Pliny, Epistles V.6
“In sum (and why should I not reveal to you what is either my keen judgment or my error?) I consider it the chief business of an author to read his own title and ask himself again and again what he has begun to write. He should know that he will not be tedious if he sticks to his material, but will become wearisome if he calls up and adds something extra. You see how many verses Homer and Vergil used to describe the battles of Aeneas and Achilles; but each of these authors was brief because he stuck to his established subject. You see how Aratus pursues inquiries concerning even the most insignificant stars, but he still stays within the bounds: this is not just some digression of his – it is the work itself.”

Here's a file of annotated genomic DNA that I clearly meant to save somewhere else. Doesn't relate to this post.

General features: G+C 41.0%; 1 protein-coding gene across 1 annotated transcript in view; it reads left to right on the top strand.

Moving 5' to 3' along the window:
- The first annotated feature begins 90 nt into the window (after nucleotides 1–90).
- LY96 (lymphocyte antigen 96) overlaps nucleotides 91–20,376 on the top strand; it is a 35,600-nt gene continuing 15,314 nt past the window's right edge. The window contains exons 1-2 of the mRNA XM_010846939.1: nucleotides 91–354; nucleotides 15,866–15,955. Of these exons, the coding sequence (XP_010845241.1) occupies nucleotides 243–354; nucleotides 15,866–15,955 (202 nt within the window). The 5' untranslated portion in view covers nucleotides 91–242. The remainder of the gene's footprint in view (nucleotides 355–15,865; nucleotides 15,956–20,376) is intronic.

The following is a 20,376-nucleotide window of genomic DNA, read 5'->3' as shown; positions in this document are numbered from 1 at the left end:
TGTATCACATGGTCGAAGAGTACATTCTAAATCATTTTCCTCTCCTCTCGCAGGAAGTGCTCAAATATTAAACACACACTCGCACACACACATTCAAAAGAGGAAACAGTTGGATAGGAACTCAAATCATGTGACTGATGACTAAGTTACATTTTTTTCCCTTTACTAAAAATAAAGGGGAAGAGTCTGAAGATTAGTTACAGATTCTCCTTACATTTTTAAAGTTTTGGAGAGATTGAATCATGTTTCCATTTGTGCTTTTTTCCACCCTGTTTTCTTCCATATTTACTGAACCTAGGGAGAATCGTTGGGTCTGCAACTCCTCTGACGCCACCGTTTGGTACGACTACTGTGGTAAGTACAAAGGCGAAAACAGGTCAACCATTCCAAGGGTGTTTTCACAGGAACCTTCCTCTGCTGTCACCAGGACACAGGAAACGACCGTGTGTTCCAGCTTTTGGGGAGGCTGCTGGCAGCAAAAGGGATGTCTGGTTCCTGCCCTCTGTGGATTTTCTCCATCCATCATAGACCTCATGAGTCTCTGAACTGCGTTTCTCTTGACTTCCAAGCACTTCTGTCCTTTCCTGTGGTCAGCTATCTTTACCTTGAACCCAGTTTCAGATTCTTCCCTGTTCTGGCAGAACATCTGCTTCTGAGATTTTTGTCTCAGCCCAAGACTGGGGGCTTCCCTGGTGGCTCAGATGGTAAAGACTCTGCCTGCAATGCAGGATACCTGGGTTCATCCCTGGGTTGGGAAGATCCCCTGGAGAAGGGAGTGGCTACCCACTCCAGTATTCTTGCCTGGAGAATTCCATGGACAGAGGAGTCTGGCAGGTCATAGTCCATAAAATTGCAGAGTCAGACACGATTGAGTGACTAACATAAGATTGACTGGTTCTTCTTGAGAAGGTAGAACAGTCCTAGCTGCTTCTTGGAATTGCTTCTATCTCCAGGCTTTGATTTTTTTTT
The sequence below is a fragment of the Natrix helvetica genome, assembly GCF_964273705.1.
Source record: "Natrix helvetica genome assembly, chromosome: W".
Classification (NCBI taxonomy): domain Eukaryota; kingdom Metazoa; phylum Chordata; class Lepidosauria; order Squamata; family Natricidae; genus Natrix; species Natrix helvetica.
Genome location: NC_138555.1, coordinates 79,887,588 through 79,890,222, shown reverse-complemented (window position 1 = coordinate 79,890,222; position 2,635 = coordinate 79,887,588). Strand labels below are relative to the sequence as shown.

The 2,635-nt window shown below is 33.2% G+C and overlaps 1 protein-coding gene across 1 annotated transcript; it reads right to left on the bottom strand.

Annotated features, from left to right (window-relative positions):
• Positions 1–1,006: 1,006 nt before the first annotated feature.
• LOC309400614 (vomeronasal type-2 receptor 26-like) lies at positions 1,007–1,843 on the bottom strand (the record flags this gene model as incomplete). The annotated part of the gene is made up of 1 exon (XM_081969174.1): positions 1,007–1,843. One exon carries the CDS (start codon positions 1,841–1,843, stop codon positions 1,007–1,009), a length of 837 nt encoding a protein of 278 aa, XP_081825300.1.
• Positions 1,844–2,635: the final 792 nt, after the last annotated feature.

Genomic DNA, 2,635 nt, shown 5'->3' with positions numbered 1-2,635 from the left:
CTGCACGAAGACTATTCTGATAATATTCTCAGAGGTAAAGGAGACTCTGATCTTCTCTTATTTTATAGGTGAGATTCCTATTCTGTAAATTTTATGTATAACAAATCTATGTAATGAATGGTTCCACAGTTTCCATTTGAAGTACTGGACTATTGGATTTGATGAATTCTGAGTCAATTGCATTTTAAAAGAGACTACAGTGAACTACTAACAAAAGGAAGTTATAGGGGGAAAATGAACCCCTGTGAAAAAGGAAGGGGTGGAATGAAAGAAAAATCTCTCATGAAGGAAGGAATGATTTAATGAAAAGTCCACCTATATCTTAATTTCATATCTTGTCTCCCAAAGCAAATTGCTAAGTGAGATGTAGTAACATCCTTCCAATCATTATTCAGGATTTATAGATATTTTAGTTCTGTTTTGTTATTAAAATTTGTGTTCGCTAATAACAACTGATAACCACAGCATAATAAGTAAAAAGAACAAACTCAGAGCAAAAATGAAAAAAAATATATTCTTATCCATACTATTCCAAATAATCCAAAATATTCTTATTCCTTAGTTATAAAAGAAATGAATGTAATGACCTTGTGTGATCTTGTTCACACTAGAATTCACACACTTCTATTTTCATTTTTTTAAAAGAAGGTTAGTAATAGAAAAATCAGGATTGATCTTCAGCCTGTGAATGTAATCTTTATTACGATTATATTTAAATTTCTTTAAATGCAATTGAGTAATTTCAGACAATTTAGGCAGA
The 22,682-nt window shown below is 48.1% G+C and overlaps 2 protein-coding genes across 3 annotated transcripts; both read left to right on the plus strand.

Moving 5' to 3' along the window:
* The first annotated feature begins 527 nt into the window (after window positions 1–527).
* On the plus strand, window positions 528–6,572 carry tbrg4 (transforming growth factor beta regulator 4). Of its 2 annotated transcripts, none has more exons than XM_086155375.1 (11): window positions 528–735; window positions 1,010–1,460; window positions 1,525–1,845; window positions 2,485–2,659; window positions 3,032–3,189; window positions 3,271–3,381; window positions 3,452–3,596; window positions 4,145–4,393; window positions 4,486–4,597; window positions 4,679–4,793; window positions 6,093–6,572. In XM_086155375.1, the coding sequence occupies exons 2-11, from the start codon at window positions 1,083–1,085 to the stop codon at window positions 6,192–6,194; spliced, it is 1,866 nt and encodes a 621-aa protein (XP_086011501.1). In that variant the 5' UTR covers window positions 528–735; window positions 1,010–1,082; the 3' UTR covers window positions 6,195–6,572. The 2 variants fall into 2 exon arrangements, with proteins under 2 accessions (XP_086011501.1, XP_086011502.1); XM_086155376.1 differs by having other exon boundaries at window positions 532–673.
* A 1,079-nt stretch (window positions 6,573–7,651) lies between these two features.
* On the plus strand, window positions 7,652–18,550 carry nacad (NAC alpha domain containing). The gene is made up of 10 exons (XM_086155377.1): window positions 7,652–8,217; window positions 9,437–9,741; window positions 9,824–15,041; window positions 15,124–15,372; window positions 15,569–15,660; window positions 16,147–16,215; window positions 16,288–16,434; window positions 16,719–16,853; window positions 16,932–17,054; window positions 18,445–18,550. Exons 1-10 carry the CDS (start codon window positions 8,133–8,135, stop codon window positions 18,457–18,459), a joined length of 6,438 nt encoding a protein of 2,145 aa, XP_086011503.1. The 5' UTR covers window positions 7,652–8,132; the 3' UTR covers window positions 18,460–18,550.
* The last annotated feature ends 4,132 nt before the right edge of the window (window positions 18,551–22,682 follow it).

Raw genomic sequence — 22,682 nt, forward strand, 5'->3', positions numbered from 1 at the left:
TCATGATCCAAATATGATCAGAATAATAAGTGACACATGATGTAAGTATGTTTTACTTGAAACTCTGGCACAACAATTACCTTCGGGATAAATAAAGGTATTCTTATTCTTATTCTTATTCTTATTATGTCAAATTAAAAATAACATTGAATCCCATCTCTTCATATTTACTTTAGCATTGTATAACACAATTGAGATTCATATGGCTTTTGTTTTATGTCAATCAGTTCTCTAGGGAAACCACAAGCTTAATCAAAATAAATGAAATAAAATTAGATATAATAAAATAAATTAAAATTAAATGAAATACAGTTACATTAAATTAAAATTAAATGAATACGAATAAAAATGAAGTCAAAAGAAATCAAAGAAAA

In summa – cur enim non aperiam tibi vel iudicium meum vel errorem? – primum ego officium scriptoris existimo, titulum suum legat atque identidem interroget se quid coeperit scribere, sciatque si materiae immoratur non esse longum, longissimum si aliquid accersit atque attrahit. Vides quot versibus Homerus, quot Vergilius arma hic Aeneae Achillis ille describat; brevis tamen uterque est quia facit quod instituit. Vides ut Aratus minutissima etiam sidera consectetur et colligat; modum tamen servat. Non enim excursus hic eius, sed opus ipsum est.